“Wild Wild Country,” a documentary series on Netflix by the brothers Chapman and Maclain Way.
Osho before the Ranch period in Pune One
Jane Stork and Ma Anand Sheela, onscreen throughout the six-hour documentary series “Wild Wild Country” on Netflix, look and sound like friends of your grandmother who have dropped by to reminisce about the good old days.
They don’t look like leaders of an international religious movement known for Rolls-Royces, or women who went on the run to Europe before serving time for crimes that include arson, wiretapping and attempted murder. It’s particularly jarring when the petite, gray-haired Ms. Stork acknowledges that she volunteered to carry out assassinations — twice — but that’s what their good old days entailed.
Interviews with the two women, now in their late 60s, and with Prem Niren, another former Rajneeshee leader, form the backbone of “Wild Wild Country.” It’s a history of the tumultuous years in the early 1980s when the followers bought a 63,000-acre ranch in the high desert of Oregon, built an expansive commune called Rajneeshpuram and went to war with the locals, first in the nearby town of Antelope and then with the entire state.
The filmmakers who have taken on this bizarre, complicated story are the brothers Chapman and Maclain Way, both too young to remember the 30- to 35-year-old events they’re chronicling. (Their one previous film is “The Battered Bastards of Baseball,” a documentary about a minor-league team in Portland, Ore., owned by their grandfather.) They’ve done an impressive amount of work, amassing archival film and news clips and tracking down the former followers as well as a number of their foes.
You sense that after that, it was all they could do to get the story down in reasonably complete and coherent fashion. They haven’t given it much of a shape or a perspective — they go from one mind-blowing event and image to the next, and seem to just adopt the point of view of whoever’s talking at the moment, reinforcing it with correspondingly bright or sad or triumphant music (which becomes increasingly intrusive). Their own attitude, as far as it can be divined, appears to be a credulous sentimentality.
But it is a great story, even if you just turn on the camera and let it roll. One incidental revelation, or reminder, is how breathlessly and exhaustively the events were reported. They were the reality TV of their time, with guns, sex, a mass poisoning and murder schemes. The events may have been playing out in the proverbial middle of nowhere, but that was the point: A movement, or cult, of thousands of post-’60s seekers in orange and purple mufti had descended upon a thin population of ranchers and retirees, who took on the mantle of frontier yeomen protecting American values against foreign invasion.
The battle between the Rajneeshees and the citizens of Antelope prefigures, in a funhouse-mirror way, our current cultural and political landscape — notions of American liberty and morality were being defended against perceived (and actual) outside threats.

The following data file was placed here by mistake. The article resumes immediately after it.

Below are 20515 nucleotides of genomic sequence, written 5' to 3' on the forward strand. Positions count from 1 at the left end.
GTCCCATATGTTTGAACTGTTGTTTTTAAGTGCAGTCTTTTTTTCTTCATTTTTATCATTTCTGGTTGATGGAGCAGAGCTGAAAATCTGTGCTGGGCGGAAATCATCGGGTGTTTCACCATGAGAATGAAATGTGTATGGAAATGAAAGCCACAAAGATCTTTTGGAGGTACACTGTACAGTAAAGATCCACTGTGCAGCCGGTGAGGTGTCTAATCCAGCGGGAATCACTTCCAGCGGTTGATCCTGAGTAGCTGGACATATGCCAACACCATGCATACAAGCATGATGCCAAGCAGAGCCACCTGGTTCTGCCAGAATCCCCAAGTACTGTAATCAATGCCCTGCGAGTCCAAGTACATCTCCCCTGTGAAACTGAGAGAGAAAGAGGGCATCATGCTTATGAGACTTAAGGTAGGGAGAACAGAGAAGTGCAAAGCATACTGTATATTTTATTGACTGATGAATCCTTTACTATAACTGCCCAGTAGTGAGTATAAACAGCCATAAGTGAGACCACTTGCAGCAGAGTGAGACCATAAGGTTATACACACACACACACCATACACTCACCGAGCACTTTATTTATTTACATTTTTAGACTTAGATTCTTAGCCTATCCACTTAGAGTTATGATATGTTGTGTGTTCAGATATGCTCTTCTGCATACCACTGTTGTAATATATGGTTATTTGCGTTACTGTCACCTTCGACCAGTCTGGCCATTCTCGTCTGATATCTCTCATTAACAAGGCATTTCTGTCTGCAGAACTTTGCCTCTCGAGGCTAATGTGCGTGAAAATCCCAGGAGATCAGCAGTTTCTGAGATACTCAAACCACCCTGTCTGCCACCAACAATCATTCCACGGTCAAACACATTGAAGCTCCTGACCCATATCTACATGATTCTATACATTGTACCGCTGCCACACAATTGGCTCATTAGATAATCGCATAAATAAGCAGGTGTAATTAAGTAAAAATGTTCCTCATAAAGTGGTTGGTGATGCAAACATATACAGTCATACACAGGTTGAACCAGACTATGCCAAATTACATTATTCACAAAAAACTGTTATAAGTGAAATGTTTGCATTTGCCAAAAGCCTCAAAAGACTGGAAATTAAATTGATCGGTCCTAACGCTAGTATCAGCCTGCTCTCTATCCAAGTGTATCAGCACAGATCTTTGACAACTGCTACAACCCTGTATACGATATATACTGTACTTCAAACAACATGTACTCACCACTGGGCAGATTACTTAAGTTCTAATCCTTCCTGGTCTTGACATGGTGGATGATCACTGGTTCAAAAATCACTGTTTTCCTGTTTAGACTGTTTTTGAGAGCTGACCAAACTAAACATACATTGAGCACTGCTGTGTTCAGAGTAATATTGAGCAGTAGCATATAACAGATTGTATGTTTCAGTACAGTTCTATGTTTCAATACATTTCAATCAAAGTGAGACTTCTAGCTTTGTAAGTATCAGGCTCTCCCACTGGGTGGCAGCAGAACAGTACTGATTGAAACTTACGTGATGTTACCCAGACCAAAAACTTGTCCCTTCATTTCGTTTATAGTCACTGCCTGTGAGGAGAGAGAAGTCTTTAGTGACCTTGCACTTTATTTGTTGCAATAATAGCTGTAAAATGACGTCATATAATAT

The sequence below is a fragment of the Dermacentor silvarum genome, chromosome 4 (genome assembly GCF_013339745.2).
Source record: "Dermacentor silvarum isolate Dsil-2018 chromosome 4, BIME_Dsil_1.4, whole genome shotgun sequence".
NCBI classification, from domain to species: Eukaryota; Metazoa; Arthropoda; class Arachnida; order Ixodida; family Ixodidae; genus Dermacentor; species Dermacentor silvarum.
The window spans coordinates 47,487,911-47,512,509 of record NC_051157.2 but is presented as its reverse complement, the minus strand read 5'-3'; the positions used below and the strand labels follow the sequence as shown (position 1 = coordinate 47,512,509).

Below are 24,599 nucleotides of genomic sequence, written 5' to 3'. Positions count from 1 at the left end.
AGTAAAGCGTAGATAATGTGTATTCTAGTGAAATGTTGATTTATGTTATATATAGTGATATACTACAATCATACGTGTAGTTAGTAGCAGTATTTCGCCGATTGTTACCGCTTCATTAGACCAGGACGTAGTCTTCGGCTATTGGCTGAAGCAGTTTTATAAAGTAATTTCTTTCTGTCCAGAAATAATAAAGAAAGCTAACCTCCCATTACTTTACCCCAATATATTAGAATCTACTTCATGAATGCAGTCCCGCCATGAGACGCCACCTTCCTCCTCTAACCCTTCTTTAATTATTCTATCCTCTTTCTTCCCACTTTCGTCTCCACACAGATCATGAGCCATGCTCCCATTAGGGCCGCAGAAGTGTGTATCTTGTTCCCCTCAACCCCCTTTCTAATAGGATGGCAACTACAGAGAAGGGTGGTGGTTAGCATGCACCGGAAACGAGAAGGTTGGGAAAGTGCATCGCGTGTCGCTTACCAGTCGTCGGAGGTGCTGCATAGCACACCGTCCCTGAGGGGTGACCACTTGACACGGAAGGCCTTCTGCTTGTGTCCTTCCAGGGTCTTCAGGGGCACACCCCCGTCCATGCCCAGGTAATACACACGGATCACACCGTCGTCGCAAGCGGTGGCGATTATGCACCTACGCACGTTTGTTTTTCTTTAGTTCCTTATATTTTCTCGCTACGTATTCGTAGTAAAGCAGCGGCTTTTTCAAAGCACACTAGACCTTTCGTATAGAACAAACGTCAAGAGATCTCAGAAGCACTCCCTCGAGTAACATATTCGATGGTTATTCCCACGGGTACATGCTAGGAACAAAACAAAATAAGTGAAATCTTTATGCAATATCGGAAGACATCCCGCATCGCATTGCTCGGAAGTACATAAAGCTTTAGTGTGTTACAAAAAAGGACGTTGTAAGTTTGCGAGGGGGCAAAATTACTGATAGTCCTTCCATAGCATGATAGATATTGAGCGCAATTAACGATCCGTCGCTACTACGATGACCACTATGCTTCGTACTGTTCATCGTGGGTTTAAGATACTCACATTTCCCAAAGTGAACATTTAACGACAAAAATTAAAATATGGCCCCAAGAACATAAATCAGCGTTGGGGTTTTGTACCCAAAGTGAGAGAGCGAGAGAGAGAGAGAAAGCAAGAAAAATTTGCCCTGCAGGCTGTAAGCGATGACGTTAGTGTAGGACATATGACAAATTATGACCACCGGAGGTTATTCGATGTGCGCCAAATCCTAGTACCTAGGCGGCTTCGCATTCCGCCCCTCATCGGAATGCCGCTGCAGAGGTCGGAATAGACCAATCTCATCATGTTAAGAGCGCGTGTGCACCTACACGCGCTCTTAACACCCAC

“They’re invading,” an Oregonian said at the time. “Maybe not with bullets, but with money and, um, immoral sex.” In the long and successful fight to get rid of Rajneeshpuram — which led to the deportation of Osho and the jailing of some of his followers — the government used immigration law, accusations of church-and-state violations and the denial of voter registration as tactics.
Paranoia and anger reigned on both sides, though, and the emotional crux of the story lies in the arrogant, tone-deaf and eventually criminal behavior of some of the followetrs. The Ways supply ample testimony to this, along with lots of shots of the members toting semiautomatic rifles and conducting Al Qaeda-style combat drills. There is also a recurring motif of the newcomers in their monochromatic attire walking around Antelope, where they co-opted the government and much of the real estate. (Some of this footage has been slowed slightly, for an “Invasion of the Body Snatchers” effect — like the heavy-handed music, another unfortunate choice.)
Within the six hours — which include more than a little padding and repetition, despite the story’s many twists — the Ways are also able to communicate some of what made the movement so compelling to its adherents (though the series could use more of this). The shots of the smiling, dancing followers, working with seeming happiness and engaging in frenzied, naked encounter sessions, suggest a trial run for Burning Man (which began in 1986, just as Rajneeshpuram was disintegrating).
What’s most striking about “Wild Wild Country” is how present, and unyielding, the passions of the combatants remain. Mention Osho and Prem Niren still chokes up, while a rancher who led the opposition still spits out the word “evil.”
Wild, Wild Country
Streaming on Netflix